Covid 19 Delta outbreak: 1pm media conferences cut back, infection stats dropped


The Government has shifted gears in its Covid response, clearly moving away from managing the number of new cases and pivoting its focus to preventing people from dying of Covid or needing to go to hospital.

The Ministry of Health has got in behind the effort, changing the way it publishes the daily Covid numbers to focus on the number of people who have been vaccinated and the number of people who are in hospital, although daily case numbers will still be available.

The almost daily 1pm press conferences will be replaced with less regular updates – on Wednesdays and Fridays. Their star, Prime Minister Jacinda Ardern, will now only host the Monday post-Cabinet press conference, and her co-star Ashley Bloomfield has had his appearances trimmed too. Covid-19 Minister Chris Hipkins and Deputy PM Grant Robertson will deal with them instead.

The changes have drawn comparisons with beleaguered New South Wales, which also axed daily press conferences in the middle of a major outbreak – possibly an attempt to shift the focus from then-embattled, now former (and possibly soon-to-be disgraced) Premier Gladys Berejiklian, who has resigned to face a corruption probe.

Well, Ardern most certainly has no corruption probe hanging over her, but the parallel is striking: from monopolising attention at regular 1pm conferences in the early stage of the pandemic, Ardern and her ministers will be seen far less as daily case numbers surge towards 200.

The comparison was not helped by the fact that New Zealand’s daily caseload has now overtaken that of New South Wales, which recorded just 135 new cases yesterday compared to our 162.

However, there the comparison ends.

The Government has hardened its messaging in the past weeks, warning New Zealanders that Covid was here to stay, urging them to get vaccinated and take steps to protect themselves.

That strategy appears to be working. Higher numbers of vaccinated people have meant the country’s climbing caseload has not seen a spike in the deaths, as has been seen in New South Wales, where four people died of Covid-19 yesterday.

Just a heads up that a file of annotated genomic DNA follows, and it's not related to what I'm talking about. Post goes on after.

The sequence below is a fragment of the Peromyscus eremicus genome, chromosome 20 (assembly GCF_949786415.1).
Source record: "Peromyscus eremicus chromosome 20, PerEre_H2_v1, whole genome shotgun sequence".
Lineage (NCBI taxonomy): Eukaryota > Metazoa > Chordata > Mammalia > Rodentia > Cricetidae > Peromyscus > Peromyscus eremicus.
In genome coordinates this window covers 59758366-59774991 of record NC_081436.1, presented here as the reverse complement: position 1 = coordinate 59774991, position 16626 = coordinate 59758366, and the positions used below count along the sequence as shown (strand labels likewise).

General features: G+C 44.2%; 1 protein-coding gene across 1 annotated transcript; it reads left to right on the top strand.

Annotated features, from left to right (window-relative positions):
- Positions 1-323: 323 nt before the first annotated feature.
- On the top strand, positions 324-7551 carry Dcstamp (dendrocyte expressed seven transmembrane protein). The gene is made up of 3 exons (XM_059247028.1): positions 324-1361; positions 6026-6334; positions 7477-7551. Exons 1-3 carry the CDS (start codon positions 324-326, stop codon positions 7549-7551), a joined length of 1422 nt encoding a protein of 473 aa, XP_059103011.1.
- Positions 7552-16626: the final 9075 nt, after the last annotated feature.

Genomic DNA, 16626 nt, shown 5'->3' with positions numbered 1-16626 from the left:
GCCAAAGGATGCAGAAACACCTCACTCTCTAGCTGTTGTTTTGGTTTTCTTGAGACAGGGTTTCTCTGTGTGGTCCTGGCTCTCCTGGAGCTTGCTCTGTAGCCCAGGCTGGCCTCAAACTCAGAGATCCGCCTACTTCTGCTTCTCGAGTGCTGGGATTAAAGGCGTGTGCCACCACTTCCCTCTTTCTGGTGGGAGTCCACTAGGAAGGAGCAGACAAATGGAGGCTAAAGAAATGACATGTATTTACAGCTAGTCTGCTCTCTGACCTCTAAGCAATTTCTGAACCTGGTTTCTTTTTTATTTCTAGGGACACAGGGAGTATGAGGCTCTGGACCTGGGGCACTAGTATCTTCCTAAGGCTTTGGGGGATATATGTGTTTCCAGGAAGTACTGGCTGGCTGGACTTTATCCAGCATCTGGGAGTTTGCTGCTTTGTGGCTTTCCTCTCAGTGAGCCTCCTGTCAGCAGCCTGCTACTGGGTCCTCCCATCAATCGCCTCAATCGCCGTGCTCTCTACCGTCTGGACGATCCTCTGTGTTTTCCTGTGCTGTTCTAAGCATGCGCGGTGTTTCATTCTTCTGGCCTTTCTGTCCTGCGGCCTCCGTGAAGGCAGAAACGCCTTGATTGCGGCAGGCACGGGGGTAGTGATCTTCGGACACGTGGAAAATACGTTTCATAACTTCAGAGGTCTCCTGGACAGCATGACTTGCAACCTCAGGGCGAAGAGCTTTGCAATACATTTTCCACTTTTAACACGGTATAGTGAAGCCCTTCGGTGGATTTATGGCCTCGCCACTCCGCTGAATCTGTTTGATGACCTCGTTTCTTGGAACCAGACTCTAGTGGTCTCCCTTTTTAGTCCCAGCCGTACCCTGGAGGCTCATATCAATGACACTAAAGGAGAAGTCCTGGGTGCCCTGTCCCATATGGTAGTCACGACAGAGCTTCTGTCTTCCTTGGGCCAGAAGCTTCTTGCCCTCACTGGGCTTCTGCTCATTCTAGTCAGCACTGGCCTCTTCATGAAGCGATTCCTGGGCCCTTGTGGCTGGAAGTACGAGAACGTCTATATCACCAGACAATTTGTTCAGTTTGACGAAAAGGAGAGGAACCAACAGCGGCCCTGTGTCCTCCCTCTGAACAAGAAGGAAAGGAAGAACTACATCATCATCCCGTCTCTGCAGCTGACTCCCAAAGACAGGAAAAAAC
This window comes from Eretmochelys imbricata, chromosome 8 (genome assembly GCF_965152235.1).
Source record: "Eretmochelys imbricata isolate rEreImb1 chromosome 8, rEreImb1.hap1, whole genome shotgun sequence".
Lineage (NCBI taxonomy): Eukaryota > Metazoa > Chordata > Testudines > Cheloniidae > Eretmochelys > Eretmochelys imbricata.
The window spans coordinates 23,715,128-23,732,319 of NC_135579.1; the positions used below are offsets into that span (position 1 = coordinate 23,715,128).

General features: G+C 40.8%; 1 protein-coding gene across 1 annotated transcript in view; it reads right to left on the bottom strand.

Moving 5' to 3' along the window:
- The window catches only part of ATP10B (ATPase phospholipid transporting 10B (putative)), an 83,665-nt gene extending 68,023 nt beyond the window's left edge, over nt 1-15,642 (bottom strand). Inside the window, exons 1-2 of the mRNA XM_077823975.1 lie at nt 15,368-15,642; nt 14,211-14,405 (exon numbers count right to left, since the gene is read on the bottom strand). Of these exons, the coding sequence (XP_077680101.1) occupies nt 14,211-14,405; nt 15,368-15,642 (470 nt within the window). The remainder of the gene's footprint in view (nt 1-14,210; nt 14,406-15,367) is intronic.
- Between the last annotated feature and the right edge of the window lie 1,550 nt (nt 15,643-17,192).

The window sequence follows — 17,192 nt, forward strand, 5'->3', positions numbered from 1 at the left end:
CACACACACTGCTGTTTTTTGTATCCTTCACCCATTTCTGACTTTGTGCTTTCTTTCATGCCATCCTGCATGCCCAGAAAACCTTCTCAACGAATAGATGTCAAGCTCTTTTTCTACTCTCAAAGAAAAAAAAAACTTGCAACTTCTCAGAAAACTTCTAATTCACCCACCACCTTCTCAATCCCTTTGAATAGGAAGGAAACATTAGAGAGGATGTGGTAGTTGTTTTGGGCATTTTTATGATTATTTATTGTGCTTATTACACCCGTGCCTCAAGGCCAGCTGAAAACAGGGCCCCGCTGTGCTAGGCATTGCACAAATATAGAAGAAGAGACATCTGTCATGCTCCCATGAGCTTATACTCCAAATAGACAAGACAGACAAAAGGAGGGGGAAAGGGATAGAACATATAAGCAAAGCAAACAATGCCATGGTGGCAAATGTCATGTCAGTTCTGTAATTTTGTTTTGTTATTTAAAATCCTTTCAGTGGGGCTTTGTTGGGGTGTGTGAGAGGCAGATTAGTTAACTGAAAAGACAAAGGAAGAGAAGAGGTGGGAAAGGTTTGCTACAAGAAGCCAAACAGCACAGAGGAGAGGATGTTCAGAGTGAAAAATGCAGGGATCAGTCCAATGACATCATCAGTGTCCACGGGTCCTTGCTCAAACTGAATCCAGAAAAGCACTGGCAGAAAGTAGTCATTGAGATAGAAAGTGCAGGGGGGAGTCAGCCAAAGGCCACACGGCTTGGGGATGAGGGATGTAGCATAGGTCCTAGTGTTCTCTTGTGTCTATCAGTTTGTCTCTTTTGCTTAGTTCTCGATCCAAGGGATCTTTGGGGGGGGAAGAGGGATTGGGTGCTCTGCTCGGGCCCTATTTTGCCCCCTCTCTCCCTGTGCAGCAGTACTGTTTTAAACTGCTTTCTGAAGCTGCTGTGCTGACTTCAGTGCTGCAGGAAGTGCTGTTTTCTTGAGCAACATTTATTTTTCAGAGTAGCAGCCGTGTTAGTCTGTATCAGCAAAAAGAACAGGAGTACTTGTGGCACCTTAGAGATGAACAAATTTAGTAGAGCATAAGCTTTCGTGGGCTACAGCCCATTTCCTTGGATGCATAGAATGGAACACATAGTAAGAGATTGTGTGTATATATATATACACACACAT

New South Wales has been reporting Covid-19 deaths every day since early August – at the peak of the outbreak it was averaging 10 deaths a day.

New Zealand’s death toll for the current outbreak is just two from 3510 cases.

The Government has rightly copped criticism for a vaccination rollout which looked through vulnerable Māori and Pacific communities, who have borne the brunt of the current outbreak.

But the decision to vaccinate older people first has had obvious merit in the fact that this outbreak has had low fatalities, possibly because of those high vaccination rates.

A repeat of the deadly Rosewood cluster – responsible for 12 of New Zealand’s total Covid deaths – seems to have been averted.

The shift of focus has other merits too.

Ardern spoke in no uncertain terms at her post-Cabinet press conference about the trajectory of the Covid pandemic: the virus is circulating in the community and the Government will not hold the line in Auckland forever.

As Ardern said, Aucklanders desperate to see friends and loved ones can’t suffer the pain of an Auckland border forever – they have a right to leave and some, inevitably, will take the virus with them.

The shift in focus underlines a simple truth to all New Zealanders: the Government’s ability to protect everyone from Covid through lockdowns and restrictions will soon reach its natural limit.

That means the responsibility or protection moves from the state to the individual, who has the choice to get vaccinated, or not.

It’s surprising many have opted for the latter option – but perhaps not surprising that unvaccinated people are concentrated in areas outside of Auckland.

Ardern’s shift in focus will hopefully focus their minds – and if it doesn’t, perhaps the soaring numbers of people in Auckland hospitals (53 today) will do the job.

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